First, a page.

Recovery from heart and lung surgery may one day be more tolerable for hundreds of thousands of patients, thanks to a pair of surgeons and two engineering teams who developed a device that clears chest tube clogs.
The device, shown at Design & Manufacturing Midwest in Chicago this week, changes the recovery process by eliminating the need for nurses and doctors to jockey a patient's chest tube around in order to loosen clogs caused by coagulated blood and other fluids.
"With this, there's now a way to unclog the chest tube without disturbing the patient," noted Karl Sprague, project leader for Xeridiem Medical Devices, which teamed with two other companies to develop the device and its manufacturing process.
Known as the PleuraFlow Active Tube Clearance System, the device is an example of how a small idea can translate to big changes for patients. It consists of a Teflon-coated stainless steel wire inside a plastic (polyvinyl chloride) tube surrounded by a magnetized handle. The concentric handle, which slides along the outside of the tube, uses a neodymium magnet to move the magnetized stainless steel wire inside the tube. By moving the wire, which has a looped end, the handle enables nurses and doctors to break clogs and draw fluid through the tube, without adjusting the chest tube or pulling it out of the patient.
"Today, when a tube clogs, doctors and nurses will often pinch it with their fingers and try to create a vacuum to clear the clot," noted Michael Cusack, director of business development for Xeridiem Medical Devices, in an interview with Design News. "But because the tube can often be inserted deep into the patient, that can be very painful."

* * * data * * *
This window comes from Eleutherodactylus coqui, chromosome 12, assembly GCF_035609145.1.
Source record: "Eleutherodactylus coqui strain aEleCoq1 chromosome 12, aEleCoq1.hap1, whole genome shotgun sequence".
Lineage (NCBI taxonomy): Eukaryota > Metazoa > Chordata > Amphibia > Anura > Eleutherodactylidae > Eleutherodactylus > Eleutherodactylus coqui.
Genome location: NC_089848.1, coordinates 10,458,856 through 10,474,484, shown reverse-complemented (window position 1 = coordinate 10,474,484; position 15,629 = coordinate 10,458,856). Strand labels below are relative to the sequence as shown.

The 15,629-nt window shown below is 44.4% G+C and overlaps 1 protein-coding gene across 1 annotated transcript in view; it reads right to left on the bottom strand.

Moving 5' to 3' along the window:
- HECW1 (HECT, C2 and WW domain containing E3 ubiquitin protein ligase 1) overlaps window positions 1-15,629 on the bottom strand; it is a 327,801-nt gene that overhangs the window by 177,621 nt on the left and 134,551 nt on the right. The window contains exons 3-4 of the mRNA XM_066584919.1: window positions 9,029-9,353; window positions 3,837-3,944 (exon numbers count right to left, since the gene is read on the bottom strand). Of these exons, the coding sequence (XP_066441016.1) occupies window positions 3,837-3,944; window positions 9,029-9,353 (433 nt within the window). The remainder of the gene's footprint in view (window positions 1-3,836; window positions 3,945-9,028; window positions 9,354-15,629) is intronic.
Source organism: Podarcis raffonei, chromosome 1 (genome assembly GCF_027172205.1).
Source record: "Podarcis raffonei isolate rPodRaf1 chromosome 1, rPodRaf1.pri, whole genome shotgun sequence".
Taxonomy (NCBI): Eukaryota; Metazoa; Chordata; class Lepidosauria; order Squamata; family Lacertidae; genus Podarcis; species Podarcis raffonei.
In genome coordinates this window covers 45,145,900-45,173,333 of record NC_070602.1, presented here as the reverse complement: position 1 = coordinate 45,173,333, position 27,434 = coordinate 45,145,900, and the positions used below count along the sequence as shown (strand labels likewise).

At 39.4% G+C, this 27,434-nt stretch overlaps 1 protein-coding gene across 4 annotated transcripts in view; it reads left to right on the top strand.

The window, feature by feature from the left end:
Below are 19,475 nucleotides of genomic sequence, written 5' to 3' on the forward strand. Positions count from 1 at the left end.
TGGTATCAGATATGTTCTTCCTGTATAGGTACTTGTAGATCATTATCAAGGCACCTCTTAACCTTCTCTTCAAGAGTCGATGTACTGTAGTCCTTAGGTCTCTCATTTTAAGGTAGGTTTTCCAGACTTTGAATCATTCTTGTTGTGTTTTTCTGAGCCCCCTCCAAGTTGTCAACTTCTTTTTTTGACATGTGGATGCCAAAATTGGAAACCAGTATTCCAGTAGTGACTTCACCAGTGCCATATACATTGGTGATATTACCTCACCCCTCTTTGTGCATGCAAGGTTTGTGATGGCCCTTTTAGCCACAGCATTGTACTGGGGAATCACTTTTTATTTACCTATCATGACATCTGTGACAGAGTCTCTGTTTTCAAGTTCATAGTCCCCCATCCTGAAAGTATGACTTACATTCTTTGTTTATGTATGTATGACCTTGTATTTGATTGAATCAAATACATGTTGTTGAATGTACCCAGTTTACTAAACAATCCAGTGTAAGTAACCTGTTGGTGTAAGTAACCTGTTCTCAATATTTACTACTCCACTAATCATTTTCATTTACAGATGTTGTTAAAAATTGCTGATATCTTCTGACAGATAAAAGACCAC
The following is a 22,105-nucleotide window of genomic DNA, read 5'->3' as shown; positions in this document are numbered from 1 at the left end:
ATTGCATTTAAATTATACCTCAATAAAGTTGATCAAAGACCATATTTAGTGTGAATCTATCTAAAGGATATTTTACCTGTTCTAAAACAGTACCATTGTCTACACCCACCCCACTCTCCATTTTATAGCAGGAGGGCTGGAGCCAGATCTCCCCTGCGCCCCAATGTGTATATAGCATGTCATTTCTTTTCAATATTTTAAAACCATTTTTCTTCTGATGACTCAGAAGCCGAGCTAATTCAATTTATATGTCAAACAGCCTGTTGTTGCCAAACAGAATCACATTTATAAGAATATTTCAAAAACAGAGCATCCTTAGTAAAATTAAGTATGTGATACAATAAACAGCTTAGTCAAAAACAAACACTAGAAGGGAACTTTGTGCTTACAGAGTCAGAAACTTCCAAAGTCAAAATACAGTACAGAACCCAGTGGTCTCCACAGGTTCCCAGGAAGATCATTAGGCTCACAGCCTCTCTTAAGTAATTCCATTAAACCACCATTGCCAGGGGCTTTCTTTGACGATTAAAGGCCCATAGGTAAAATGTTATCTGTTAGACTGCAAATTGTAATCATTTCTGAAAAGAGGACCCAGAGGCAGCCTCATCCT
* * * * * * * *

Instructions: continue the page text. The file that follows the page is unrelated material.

The PleuraFlow device, which won a Medical Design Excellence Award from UBM Canon earlier this year, eliminates the need for insertion of multiple chest tubes (often called "garden hoses") to help clear the fluids from the patients. Makers of the device claim they can clear the fluids through a single tube, which further reduces patient stress.
PleuraFlow -- initially designed by surgeons Ed Boyle and Marc Gillinov of the Cleveland Clinic -- went through several iterations before reaching the market a year ago. Boyle and his startup company, Clear Catheter Systems Inc., worked with Carbon Design Group on the design of the device and with Xeridiem on its manufacturability. As a result, the device evolved from a slitted tube with a mechanically-connected handle to an intact solid tube that employs a magnetic coupling to move the internal wire without compromising the integrity of the tube. All of the components, including the ABS (acrylonitrile butadiene styrene) handle housing, are manufacturable in volume and FDA approved.
Sprague said that the device has thus far been used on approximately a thousand patients, but plans are for it to be applicable to many of the 2.5 million thoracic surgeries than are done in the US every year. "It's something that could take off to the point where every cardio-thoracic surgery procedure could use this," Sprague said.
Cusack said the device could also see use outside of thoracic surgery, such as in nasogastric tubes, feeding tubes, and urology. "Any tube that clogs can use this technology," Cusack said.